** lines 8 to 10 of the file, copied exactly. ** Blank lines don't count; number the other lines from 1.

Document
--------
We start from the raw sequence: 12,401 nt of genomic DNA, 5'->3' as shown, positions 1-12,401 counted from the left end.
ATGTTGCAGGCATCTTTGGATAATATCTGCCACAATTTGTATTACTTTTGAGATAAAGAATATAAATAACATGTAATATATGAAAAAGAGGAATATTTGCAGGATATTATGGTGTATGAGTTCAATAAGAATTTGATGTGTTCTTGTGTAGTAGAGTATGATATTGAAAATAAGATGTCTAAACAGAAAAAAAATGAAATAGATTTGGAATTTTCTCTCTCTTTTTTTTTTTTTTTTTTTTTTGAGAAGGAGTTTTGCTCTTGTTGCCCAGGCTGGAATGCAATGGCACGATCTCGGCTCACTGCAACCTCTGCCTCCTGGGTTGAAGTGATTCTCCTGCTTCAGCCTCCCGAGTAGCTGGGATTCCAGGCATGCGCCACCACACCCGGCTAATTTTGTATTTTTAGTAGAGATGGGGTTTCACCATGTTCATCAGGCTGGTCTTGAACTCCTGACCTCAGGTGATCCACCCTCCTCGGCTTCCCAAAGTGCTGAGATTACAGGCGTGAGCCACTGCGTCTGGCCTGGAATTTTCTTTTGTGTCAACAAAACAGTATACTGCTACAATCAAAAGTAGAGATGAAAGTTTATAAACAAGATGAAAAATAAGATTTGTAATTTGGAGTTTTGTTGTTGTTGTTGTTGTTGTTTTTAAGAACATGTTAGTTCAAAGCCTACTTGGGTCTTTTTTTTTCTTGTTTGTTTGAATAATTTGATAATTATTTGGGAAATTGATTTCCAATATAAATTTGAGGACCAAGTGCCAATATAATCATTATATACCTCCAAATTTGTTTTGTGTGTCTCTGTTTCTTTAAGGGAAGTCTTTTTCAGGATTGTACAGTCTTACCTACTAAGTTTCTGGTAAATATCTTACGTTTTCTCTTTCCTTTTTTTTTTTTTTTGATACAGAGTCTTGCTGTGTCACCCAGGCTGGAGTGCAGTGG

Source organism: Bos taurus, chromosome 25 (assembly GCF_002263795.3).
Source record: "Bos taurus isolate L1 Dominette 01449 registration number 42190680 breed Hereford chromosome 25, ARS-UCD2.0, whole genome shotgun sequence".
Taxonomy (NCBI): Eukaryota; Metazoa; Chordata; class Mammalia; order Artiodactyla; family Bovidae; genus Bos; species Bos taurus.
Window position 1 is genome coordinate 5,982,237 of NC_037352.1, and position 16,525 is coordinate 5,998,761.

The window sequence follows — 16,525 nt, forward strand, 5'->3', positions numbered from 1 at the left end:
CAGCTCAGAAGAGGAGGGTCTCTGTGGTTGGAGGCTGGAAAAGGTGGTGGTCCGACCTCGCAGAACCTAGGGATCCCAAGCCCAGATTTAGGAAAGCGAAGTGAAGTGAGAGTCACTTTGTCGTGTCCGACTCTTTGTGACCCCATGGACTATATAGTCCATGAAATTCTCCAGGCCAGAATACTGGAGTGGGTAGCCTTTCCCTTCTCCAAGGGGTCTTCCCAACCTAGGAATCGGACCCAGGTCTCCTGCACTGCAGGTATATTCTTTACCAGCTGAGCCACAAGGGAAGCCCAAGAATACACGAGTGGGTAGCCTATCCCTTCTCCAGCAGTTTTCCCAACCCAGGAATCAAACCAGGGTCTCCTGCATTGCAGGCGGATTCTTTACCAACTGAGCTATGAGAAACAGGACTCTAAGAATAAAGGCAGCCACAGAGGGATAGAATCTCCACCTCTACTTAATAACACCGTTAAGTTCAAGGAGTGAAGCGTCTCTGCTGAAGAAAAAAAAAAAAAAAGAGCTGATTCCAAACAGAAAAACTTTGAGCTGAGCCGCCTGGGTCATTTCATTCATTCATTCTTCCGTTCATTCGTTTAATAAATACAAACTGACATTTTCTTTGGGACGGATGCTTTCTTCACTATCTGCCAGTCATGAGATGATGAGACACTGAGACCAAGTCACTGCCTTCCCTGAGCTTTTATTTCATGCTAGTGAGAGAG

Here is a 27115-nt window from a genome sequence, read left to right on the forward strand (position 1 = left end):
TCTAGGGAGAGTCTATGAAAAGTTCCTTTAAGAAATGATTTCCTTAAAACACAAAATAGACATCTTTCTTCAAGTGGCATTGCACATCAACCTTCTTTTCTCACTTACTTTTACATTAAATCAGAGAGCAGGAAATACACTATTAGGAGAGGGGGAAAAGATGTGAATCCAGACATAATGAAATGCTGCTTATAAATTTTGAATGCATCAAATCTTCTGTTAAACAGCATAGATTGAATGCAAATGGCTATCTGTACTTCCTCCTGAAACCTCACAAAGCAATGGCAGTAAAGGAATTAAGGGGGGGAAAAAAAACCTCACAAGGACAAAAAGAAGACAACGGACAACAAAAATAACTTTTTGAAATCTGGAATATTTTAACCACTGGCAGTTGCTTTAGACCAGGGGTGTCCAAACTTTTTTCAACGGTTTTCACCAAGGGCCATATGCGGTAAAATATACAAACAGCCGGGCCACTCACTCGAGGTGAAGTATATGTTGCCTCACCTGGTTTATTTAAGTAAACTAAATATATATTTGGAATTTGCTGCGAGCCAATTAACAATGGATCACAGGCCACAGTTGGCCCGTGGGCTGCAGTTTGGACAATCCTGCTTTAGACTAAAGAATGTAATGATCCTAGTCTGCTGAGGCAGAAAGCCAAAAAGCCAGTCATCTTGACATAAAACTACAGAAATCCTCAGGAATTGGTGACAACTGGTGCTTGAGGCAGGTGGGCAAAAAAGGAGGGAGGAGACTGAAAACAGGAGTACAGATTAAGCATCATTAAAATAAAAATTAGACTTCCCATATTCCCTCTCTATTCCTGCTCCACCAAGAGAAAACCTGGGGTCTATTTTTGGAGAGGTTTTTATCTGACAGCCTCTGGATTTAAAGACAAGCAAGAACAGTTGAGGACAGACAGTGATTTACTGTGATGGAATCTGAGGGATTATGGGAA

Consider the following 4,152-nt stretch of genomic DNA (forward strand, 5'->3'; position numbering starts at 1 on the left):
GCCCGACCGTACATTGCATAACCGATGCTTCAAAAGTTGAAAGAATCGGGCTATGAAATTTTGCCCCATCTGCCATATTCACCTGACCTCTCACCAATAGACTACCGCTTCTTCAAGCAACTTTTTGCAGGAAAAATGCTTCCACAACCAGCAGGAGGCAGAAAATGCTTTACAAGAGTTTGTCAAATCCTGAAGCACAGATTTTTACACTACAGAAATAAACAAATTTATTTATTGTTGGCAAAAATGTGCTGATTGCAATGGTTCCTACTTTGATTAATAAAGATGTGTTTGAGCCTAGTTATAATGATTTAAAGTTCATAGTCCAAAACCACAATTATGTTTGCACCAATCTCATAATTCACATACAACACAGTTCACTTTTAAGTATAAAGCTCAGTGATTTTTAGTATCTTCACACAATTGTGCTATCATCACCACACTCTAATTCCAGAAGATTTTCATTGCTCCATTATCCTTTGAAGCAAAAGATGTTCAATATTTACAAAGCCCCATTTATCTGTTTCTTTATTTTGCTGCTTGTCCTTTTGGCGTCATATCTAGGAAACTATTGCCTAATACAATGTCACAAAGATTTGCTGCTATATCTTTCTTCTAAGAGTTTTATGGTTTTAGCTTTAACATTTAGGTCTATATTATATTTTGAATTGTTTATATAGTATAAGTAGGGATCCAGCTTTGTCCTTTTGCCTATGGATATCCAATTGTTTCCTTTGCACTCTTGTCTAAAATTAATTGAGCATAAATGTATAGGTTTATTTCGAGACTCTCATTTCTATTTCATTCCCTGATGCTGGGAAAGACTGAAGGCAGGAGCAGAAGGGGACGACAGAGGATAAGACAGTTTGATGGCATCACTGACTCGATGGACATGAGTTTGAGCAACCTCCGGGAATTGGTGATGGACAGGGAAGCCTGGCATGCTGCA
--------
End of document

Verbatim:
CAGCTCAGAAGAGGAGGGTCTCTGTGGTTGGAGGCTGGAAAAGGTGGTGGTCCGACCTCGCAGAACCTAGGGATCCCAAGCCCAGATTTAGGAAAGCGAAGTGAAGTGAGAGTCACTTTGTCGTGTCCGACTCTTTGTGACCCCATGGACTATATAGTCCATGAAATTCTCCAGGCCAGAATACTGGAGTGGGTAGCCTTTCCCTTCTCCAAGGGGTCTTCCCAACCTAGGAATCGGACCCAGGTCTCCTGCACTGCAGGTATATTCTTTACCAGCTGAGCCACAAGGGAAGCCCAAGAATACACGAGTGGGTAGCCTATCCCTTCTCCAGCAGTTTTCCCAACCCAGGAATCAAACCAGGGTCTCCTGCATTGCAGGCGGATTCTTTACCAACTGAGCTATGAGAAACAGGACTCTAAGAATAAAGGCAGCCACAGAGGGATAGAATCTCCACCTCTACTTAATAACACCGTTAAGTTCAAGGAGTGAAGCGTCTCTGCTGAAGAAAAAAAAAAAAAAAGAGCTGATTCCAAACAGAAAAACTTTGAGCTGAGCCGCCTGGGTCATTTCATTCATTCATTCTTCCGTTCATTCGTTTAATAAATACAAACTGACATTTTCTTTGGGACGGATGCTTTCTTCACTATCTGCCAGTCATGAGATGATGAGACACTGAGACCAAGTCACTGCCTTCCCTGAGCTTTTATTTCATGCTAGTGAGAGAG

Here is a 27115-nt window from a genome sequence, read left to right on the forward strand (position 1 = left end):
TCTAGGGAGAGTCTATGAAAAGTTCCTTTAAGAAATGATTTCCTTAAAACACAAAATAGACATCTTTCTTCAAGTGGCATTGCACATCAACCTTCTTTTCTCACTTACTTTTACATTAAATCAGAGAGCAGGAAATACACTATTAGGAGAGGGGGAAAAGATGTGAATCCAGACATAATGAAATGCTGCTTATAAATTTTGAATGCATCAAATCTTCTGTTAAACAGCATAGATTGAATGCAAATGGCTATCTGTACTTCCTCCTGAAACCTCACAAAGCAATGGCAGTAAAGGAATTAAGGGGGGGAAAAAAAACCTCACAAGGACAAAAAGAAGACAACGGACAACAAAAATAACTTTTTGAAATCTGGAATATTTTAACCACTGGCAGTTGCTTTAGACCAGGGGTGTCCAAACTTTTTTCAACGGTTTTCACCAAGGGCCATATGCGGTAAAATATACAAACAGCCGGGCCACTCACTCGAGGTGAAGTATATGTTGCCTCACCTGGTTTATTTAAGTAAACTAAATATATATTTGGAATTTGCTGCGAGCCAATTAACAATGGATCACAGGCCACAGTTGGCCCGTGGGCTGCAGTTTGGACAATCCTGCTTTAGACTAAAGAATGTAATGATCCTAGTCTGCTGAGGCAGAAAGCCAAAAAGCCAGTCATCTTGACATAAAACTACAGAAATCCTCAGGAATTGGTGACAACTGGTGCTTGAGGCAGGTGGGCAAAAAAGGAGGGAGGAGACTGAAAACAGGAGTACAGATTAAGCATCATTAAAATAAAAATTAGACTTCCCATATTCCCTCTCTATTCCTGCTCCACCAAGAGAAAACCTGGGGTCTATTTTTGGAGAGGTTTTTATCTGACAGCCTCTGGATTTAAAGACAAGCAAGAACAGTTGAGGACAGACAGTGATTTACTGTGATGGAATCTGAGGGATTATGGGAA